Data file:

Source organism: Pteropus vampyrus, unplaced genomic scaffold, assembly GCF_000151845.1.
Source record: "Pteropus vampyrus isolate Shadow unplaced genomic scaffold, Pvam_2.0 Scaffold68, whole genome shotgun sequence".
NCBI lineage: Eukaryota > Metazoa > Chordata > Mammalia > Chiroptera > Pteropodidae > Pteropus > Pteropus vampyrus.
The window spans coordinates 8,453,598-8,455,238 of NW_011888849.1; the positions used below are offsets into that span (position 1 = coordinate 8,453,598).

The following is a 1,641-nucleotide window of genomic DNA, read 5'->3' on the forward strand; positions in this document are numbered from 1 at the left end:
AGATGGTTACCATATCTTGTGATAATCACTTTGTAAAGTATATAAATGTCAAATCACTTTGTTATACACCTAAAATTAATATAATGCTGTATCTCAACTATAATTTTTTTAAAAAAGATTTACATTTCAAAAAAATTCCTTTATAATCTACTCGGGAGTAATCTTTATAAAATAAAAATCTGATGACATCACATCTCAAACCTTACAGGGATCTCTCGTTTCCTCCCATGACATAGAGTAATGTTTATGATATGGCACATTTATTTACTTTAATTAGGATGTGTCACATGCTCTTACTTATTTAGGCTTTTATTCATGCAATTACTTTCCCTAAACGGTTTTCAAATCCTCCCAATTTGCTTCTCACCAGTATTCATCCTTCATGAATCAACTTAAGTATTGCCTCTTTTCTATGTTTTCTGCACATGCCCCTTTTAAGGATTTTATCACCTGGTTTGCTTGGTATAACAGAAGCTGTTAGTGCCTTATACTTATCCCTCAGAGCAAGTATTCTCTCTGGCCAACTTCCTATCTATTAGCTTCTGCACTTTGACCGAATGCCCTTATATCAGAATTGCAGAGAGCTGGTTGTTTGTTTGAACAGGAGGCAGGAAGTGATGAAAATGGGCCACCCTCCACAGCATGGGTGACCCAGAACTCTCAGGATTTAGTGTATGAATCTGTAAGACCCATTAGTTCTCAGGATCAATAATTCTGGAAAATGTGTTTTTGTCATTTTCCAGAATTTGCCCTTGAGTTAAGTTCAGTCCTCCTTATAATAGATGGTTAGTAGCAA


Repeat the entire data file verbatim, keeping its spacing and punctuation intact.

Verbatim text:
Source organism: Pteropus vampyrus, unplaced genomic scaffold, assembly GCF_000151845.1.
Source record: "Pteropus vampyrus isolate Shadow unplaced genomic scaffold, Pvam_2.0 Scaffold68, whole genome shotgun sequence".
NCBI lineage: Eukaryota > Metazoa > Chordata > Mammalia > Chiroptera > Pteropodidae > Pteropus > Pteropus vampyrus.
The window spans coordinates 8,453,598-8,455,238 of NW_011888849.1; the positions used below are offsets into that span (position 1 = coordinate 8,453,598).

The following is a 1,641-nucleotide window of genomic DNA, read 5'->3' on the forward strand; positions in this document are numbered from 1 at the left end:
AGATGGTTACCATATCTTGTGATAATCACTTTGTAAAGTATATAAATGTCAAATCACTTTGTTATACACCTAAAATTAATATAATGCTGTATCTCAACTATAATTTTTTTAAAAAAGATTTACATTTCAAAAAAATTCCTTTATAATCTACTCGGGAGTAATCTTTATAAAATAAAAATCTGATGACATCACATCTCAAACCTTACAGGGATCTCTCGTTTCCTCCCATGACATAGAGTAATGTTTATGATATGGCACATTTATTTACTTTAATTAGGATGTGTCACATGCTCTTACTTATTTAGGCTTTTATTCATGCAATTACTTTCCCTAAACGGTTTTCAAATCCTCCCAATTTGCTTCTCACCAGTATTCATCCTTCATGAATCAACTTAAGTATTGCCTCTTTTCTATGTTTTCTGCACATGCCCCTTTTAAGGATTTTATCACCTGGTTTGCTTGGTATAACAGAAGCTGTTAGTGCCTTATACTTATCCCTCAGAGCAAGTATTCTCTCTGGCCAACTTCCTATCTATTAGCTTCTGCACTTTGACCGAATGCCCTTATATCAGAATTGCAGAGAGCTGGTTGTTTGTTTGAACAGGAGGCAGGAAGTGATGAAAATGGGCCACCCTCCACAGCATGGGTGACCCAGAACTCTCAGGATTTAGTGTATGAATCTGTAAGACCCATTAGTTCTCAGGATCAATAATTCTGGAAAATGTGTTTTTGTCATTTTCCAGAATTTGCCCTTGAGTTAAGTTCAGTCCTCCTTATAATAGATGGTTAGTAGCAA